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Reflections on a wedding band



After the anniversary ring/missing-found diamonds miracle, I was looking at my wedding band today, observing how different my loose-skinned, veiny hand looks after all these years. Unlike the hand, the ring still looks pretty good despite all it's been through. I recall sitting in the Carousel bar in New Orleans a few days after our wedding, when a friendly stranger sitting on a bar stool next to us struck up a conversation. He remarked that we must be honeymooners because our rings were still so shiny. Amazing observation! Who would notice that and make the connection? The guy had to be a salesman.


We got married on the day after Christmas in 1970. It was probably the worst day of the year for a wedding, but it was the only day we could fit into my winter break from teaching and still have a week-long honeymoon. The ceremony was very modest - we got married in our apartment by the mail order preacher upstairs, with just parents and a couple of friends, including my best friend to this day, Gladys, in attendance. And then we took off on our drive to NOLA, excited about the possibilities that lay ahead.


I've never regretted that modest wedding ceremony. The people I loved most were there, and we saved a boatload of money and hassle. But I do regret that our anniversary falls on the day AFTER the biggest day of the year. Who in the world feels like celebrating on that day? You've spent all your money on Christmas. You're tired of eating rich, gut-busting food and drinking copious toasts. You just want to chill in your jammies.


And nobody else remembers it's your anniversary...you hardly remember yourself! We have always tried to think of something special to do to commemorate that distinct day. How about a movie marathon - take in all the new movies released at Christmastime? We always made it to one movie and then decided to go home. Dinner at a posh restaurant? food...bleh. Dancing? that ship sailed a long time ago. I always thought our 50th anniversary would be a celebration of a lifetime - with family and friends aplenty toasting our half-century attainment with barely contained exultation. But COVID. We did go out for a nice dinner in a sparsely populated local steak house. (Our server was unimpressed that it was our golden anniversary, probably preoccupied, wondering which of these foolish unmasked diners were at this very moment passing COVID on to her.)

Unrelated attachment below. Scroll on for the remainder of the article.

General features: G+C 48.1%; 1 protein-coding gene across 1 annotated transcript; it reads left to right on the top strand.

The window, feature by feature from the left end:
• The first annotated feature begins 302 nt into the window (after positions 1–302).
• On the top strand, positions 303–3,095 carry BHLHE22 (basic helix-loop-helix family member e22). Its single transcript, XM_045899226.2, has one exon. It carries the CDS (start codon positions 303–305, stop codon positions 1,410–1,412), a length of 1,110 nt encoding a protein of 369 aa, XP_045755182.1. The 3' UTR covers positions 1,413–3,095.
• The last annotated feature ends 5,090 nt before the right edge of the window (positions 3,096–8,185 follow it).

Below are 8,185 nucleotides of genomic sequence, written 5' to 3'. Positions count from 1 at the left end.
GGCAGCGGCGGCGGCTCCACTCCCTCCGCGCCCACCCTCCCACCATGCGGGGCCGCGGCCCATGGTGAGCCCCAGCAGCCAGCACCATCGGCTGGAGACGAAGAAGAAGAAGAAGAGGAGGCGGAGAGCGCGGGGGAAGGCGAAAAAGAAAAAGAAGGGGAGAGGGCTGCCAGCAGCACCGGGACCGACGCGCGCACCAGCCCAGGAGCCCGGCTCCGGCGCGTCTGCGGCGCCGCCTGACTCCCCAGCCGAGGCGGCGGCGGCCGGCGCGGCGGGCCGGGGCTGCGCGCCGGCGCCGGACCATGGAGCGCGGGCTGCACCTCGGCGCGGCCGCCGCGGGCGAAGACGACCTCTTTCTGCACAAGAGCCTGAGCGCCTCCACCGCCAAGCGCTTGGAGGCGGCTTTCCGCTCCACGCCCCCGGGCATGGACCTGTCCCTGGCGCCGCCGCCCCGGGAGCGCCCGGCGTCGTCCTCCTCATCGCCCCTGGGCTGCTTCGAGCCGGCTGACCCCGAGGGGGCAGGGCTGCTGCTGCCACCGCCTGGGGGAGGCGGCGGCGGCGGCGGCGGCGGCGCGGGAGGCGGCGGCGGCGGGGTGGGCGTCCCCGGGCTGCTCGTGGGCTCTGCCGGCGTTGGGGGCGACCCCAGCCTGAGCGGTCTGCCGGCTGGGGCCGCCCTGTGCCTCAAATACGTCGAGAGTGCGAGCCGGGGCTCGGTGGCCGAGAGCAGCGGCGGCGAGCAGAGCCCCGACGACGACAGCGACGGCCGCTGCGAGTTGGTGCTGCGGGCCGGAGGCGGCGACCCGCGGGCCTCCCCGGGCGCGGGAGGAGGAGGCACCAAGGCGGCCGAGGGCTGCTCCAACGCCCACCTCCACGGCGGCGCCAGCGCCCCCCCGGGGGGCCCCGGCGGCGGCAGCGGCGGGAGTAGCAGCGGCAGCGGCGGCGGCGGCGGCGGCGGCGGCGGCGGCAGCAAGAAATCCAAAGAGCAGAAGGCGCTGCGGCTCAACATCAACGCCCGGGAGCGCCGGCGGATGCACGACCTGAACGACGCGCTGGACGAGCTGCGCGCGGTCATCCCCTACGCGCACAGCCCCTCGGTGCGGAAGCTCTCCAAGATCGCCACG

As I sit here now, my anniversary-mate is still asleep. And so, alone with my thoughts, I allow myself to observe that being together for so many years is both a blessing and a burden to all of us who have travelled that path. The blessing is that you have a partner who has shared your most intimate, joyous experiences for most of your life. The burden is that the longer you're together, the keener the realization that, almost inevitably, one of you will leave the other behind. And how does the one left behind re-negotiate a life without their other half at this late stage? A maudlin thought, to be sure, but a necessary reflection because it reminds us of the importance of making every day together, not just one day a year, a celebratory one - even if all we do is sit in our recliners, watching TV and eating popcorn.


So, happy 52nd anniversary, Chandler Sisco!! I love you beyond measure ... pass the popcorn, please.




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